The folders are stored on your computer like a regular folder. You treat them exactly like any other folder, including the ability to have subfolders.

For example, if I’m working on a manuscript titled Manuscript.doc, every time I save the file, everyone else who shares the folder with me is automatically updated to the latest version of the file (if their computer is off, it will sync when it is turned back on). When I’m done working on the file and close it, everyone immediately has the latest version of the file. A coauthor can immediately open the file and begin working on it. When she’s done, I can pick right back up, or a third coauthor can begin working (Note: You cannot work on a file simultaneously or there will be a conflicted copy saved to your folder). This eliminates the “hurry up and wait” nature of Edit and Email and the major headache of different coauthors having different versions of the manuscript, such as trying to merge one person’s edits into the latest version.

To avoid the possibility of multiple people trying to work on the file at the same time (which causes a conflicting file to be created in your folder that you then have to manually go through and be sure any conflicts are resolved), we always send a quick email letting the other co-authors know we are about to start working on a document or that we plan to work on a document at from, say, 1-3pm this afternoon.

If I could – I’d give Dropbox a high-five for helping me greatly increase my productivity as a scholar when it comes to collaborative work!

Additional Benefits of Dropbox:

  1. Add / remove files to your group folder – Because the folder syncs, you can quickly add other documents to the folder such as data, data analysis results, etc. and everyone will have access.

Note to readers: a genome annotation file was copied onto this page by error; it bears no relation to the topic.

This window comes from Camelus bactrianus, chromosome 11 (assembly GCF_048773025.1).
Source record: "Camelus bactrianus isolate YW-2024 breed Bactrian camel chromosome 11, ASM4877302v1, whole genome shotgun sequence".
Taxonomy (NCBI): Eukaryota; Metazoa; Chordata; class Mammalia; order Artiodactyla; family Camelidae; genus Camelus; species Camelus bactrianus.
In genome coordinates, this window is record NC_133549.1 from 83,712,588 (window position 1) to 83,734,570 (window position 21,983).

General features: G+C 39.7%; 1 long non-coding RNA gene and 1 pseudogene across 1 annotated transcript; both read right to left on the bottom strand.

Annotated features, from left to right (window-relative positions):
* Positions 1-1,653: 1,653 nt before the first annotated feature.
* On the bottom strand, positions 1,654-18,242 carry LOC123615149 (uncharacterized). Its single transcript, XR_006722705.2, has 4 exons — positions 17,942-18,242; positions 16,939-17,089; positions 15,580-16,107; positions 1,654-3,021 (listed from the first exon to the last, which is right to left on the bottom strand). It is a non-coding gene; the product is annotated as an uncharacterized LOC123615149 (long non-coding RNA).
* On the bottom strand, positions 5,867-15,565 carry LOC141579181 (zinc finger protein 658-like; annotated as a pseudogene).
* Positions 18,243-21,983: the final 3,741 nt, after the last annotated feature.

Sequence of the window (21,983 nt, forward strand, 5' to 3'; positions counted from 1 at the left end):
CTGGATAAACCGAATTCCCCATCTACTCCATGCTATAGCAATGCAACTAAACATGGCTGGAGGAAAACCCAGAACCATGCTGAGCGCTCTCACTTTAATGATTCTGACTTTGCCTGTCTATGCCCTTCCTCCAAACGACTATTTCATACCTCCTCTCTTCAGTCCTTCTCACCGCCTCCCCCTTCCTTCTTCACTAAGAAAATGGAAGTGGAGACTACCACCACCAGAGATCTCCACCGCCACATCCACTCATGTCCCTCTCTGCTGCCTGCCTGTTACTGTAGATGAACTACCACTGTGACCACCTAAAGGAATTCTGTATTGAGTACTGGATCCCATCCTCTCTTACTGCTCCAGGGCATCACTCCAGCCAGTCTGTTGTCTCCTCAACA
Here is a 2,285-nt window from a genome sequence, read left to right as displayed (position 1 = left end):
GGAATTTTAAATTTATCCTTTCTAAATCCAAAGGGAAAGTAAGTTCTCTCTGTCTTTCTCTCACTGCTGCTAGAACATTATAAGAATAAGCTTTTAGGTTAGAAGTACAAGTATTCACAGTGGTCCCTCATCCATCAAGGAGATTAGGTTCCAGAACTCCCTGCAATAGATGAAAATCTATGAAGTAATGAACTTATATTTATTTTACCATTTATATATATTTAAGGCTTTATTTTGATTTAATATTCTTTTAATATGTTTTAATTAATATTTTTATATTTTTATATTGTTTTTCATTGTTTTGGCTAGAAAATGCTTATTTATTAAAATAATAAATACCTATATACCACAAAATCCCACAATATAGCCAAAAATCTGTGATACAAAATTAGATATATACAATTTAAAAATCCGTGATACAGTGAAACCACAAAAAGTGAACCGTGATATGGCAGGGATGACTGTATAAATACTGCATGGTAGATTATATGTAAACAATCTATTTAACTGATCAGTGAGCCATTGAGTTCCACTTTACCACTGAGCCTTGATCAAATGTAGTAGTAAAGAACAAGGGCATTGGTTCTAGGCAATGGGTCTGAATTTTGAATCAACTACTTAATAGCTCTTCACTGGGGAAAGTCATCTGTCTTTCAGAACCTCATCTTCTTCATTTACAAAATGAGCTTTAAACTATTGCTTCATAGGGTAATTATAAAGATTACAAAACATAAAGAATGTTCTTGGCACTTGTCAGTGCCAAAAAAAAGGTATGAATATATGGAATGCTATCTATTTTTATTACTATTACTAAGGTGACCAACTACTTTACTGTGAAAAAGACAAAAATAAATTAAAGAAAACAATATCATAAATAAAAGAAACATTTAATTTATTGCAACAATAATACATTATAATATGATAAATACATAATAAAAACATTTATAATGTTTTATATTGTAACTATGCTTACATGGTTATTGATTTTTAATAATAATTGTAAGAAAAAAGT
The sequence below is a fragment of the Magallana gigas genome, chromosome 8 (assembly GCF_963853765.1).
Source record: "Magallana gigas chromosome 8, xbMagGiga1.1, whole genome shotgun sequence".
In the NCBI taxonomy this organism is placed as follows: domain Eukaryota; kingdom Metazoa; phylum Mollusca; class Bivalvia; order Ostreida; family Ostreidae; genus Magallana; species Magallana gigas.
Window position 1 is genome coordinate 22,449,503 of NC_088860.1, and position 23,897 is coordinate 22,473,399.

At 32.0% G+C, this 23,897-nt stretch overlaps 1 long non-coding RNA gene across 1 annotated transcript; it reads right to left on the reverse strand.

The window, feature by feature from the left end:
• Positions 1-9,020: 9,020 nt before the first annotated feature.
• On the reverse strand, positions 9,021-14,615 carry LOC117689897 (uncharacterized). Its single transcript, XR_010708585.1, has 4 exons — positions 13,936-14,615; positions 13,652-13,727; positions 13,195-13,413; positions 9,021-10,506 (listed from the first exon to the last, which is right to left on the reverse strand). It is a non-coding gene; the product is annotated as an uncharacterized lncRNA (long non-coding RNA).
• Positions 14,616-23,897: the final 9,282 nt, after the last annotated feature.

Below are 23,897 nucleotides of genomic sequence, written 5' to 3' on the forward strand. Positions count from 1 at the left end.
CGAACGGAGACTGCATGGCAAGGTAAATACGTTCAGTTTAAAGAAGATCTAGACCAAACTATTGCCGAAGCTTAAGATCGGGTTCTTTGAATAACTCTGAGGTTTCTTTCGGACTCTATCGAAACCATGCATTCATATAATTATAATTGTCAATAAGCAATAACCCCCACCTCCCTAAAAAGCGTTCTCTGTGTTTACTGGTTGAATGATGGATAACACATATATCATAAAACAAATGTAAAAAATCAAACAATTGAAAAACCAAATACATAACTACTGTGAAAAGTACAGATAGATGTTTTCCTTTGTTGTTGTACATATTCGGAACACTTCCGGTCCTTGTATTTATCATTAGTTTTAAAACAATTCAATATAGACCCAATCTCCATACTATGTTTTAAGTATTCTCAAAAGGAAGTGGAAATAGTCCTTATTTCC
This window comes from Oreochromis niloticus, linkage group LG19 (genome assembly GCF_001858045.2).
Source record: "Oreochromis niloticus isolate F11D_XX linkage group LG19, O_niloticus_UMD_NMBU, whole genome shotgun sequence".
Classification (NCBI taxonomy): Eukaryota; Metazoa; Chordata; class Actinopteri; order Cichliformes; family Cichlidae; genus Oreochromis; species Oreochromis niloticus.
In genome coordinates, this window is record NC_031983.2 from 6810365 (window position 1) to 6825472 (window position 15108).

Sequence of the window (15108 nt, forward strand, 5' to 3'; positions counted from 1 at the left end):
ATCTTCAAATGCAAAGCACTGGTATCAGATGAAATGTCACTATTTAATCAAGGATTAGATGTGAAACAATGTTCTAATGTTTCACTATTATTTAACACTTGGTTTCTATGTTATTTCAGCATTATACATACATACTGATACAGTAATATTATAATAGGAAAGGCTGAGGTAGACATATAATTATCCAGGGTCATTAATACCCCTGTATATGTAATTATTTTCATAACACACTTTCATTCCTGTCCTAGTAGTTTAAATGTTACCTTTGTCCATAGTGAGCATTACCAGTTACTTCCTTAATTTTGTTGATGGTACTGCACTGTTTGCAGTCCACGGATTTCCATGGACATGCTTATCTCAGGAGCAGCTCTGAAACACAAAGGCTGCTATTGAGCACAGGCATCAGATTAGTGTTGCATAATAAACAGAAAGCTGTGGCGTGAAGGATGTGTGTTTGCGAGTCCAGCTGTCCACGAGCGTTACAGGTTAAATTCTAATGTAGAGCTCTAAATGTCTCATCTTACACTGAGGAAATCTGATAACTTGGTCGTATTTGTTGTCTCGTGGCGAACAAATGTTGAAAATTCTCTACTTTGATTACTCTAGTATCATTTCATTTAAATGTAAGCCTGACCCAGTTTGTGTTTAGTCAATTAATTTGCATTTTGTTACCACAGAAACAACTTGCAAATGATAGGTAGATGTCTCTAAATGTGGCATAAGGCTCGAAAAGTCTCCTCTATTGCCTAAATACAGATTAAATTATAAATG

2. Previous Versions: Previous versions of files are automatically saved to Dropbox. You can access previous versions of a file by logging in at dropbox.com.
  3. Multiple devices: The software also synchs your files between your own computers, smart phone, or tablets. So you always have access to these files whether on your work computer or home computer or mobile. I use this all the time not only for research but for teaching materials. This way, I don’t have to lug my work computer home with me if I want to access or work on any files from my home computer.
  4. Backing up: Because my files are synched to the web on dropbox.com, as well as my other devices, if I were to lose my computer or if it were damaged, I wouldn’t lose my files. I use this as a way to back up important documents (like when i was working on my Dissertation!)
  5. Web Access: Don’t have access to your own computer? You can access all your files on dropbox.com. However, any changes you make to files will need to be manually re-uploaded to dropbox.com when you are done.

That’s all for now! Best of luck to everyone who recently submitted to ICA. Hopefully my papers are accepted and I get to see everyone in Seattle!

Do you use Dropbox or a similar synching service for research? What do you like about it? What tips and advice do you have to share with readers? Which synching service is best?